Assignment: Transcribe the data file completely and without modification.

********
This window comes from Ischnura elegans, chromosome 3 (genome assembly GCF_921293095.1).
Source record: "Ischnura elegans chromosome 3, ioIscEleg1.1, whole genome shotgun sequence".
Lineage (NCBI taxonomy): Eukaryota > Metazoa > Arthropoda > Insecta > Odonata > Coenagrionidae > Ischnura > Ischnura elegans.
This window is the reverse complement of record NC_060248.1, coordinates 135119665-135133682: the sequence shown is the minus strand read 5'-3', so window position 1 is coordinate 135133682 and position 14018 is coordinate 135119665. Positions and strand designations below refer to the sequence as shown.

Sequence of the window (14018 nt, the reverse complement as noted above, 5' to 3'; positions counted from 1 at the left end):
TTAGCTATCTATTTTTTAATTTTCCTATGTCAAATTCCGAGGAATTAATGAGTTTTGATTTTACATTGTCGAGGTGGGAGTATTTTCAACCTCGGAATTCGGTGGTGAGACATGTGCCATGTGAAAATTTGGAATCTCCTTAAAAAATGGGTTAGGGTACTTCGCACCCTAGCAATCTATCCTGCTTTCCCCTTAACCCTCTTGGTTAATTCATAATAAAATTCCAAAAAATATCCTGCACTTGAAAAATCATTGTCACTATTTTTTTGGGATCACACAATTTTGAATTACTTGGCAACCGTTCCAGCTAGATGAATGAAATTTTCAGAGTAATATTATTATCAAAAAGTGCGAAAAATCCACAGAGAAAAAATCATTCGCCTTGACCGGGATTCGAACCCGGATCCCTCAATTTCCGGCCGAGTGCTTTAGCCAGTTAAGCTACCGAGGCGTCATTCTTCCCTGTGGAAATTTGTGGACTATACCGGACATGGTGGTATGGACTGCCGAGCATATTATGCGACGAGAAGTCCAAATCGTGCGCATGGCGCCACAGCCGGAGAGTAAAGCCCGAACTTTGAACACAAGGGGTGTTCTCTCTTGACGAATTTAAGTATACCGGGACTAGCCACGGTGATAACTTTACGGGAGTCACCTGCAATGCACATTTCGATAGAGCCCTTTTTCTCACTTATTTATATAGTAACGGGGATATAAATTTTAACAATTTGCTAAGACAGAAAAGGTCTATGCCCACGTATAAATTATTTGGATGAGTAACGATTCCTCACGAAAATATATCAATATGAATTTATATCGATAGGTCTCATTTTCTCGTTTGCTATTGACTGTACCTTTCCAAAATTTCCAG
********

This window comes from Ischnura elegans, chromosome 3 (genome assembly GCF_921293095.1).
Source record: "Ischnura elegans chromosome 3, ioIscEleg1.1, whole genome shotgun sequence".
Lineage (NCBI taxonomy): Eukaryota > Metazoa > Arthropoda > Insecta > Odonata > Coenagrionidae > Ischnura > Ischnura elegans.
This window is the reverse complement of record NC_060248.1, coordinates 135119665-135133682: the sequence shown is the minus strand read 5'-3', so window position 1 is coordinate 135133682 and position 14018 is coordinate 135119665. Positions and strand designations below refer to the sequence as shown.

Sequence of the window (14018 nt, the reverse complement as noted above, 5' to 3'; positions counted from 1 at the left end):
TTAGCTATCTATTTTTTAATTTTCCTATGTCAAATTCCGAGGAATTAATGAGTTTTGATTTTACATTGTCGAGGTGGGAGTATTTTCAACCTCGGAATTCGGTGGTGAGACATGTGCCATGTGAAAATTTGGAATCTCCTTAAAAAATGGGTTAGGGTACTTCGCACCCTAGCAATCTATCCTGCTTTCCCCTTAACCCTCTTGGTTAATTCATAATAAAATTCCAAAAAATATCCTGCACTTGAAAAATCATTGTCACTATTTTTTTGGGATCACACAATTTTGAATTACTTGGCAACCGTTCCAGCTAGATGAATGAAATTTTCAGAGTAATATTATTATCAAAAAGTGCGAAAAATCCACAGAGAAAAAATCATTCGCCTTGACCGGGATTCGAACCCGGATCCCTCAATTTCCGGCCGAGTGCTTTAGCCAGTTAAGCTACCGAGGCGTCATTCTTCCCTGTGGAAATTTGTGGACTATACCGGACATGGTGGTATGGACTGCCGAGCATATTATGCGACGAGAAGTCCAAATCGTGCGCATGGCGCCACAGCCGGAGAGTAAAGCCCGAACTTTGAACACAAGGGGTGTTCTCTCTTGACGAATTTAAGTATACCGGGACTAGCCACGGTGATAACTTTACGGGAGTCACCTGCAATGCACATTTCGATAGAGCCCTTTTTCTCACTTATTTATATAGTAACGGGGATATAAATTTTAACAATTTGCTAAGACAGAAAAGGTCTATGCCCACGTATAAATTATTTGGATGAGTAACGATTCCTCACGAAAATATATCAATATGAATTTATATCGATAGGTCTCATTTTCTCGTTTGCTATTGACTGTACCTTTCCAAAATTTCCAG